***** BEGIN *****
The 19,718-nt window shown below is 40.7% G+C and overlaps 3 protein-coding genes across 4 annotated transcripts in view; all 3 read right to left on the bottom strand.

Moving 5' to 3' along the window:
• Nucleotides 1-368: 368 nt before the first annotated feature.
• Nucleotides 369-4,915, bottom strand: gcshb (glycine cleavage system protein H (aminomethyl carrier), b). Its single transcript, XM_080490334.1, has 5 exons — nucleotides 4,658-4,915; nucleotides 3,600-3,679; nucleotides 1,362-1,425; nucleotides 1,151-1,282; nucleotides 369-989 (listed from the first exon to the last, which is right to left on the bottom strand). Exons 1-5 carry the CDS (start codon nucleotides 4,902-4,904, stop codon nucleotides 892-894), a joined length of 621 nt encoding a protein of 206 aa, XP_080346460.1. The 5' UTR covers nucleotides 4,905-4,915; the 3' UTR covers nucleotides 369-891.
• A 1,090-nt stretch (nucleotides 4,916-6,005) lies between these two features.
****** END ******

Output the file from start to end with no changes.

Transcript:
The 19,718-nt window shown below is 40.7% G+C and overlaps 3 protein-coding genes across 4 annotated transcripts in view; all 3 read right to left on the bottom strand.

Moving 5' to 3' along the window:
• Nucleotides 1-368: 368 nt before the first annotated feature.
• Nucleotides 369-4,915, bottom strand: gcshb (glycine cleavage system protein H (aminomethyl carrier), b). Its single transcript, XM_080490334.1, has 5 exons — nucleotides 4,658-4,915; nucleotides 3,600-3,679; nucleotides 1,362-1,425; nucleotides 1,151-1,282; nucleotides 369-989 (listed from the first exon to the last, which is right to left on the bottom strand). Exons 1-5 carry the CDS (start codon nucleotides 4,902-4,904, stop codon nucleotides 892-894), a joined length of 621 nt encoding a protein of 206 aa, XP_080346460.1. The 5' UTR covers nucleotides 4,905-4,915; the 3' UTR covers nucleotides 369-891.
• A 1,090-nt stretch (nucleotides 4,916-6,005) lies between these two features.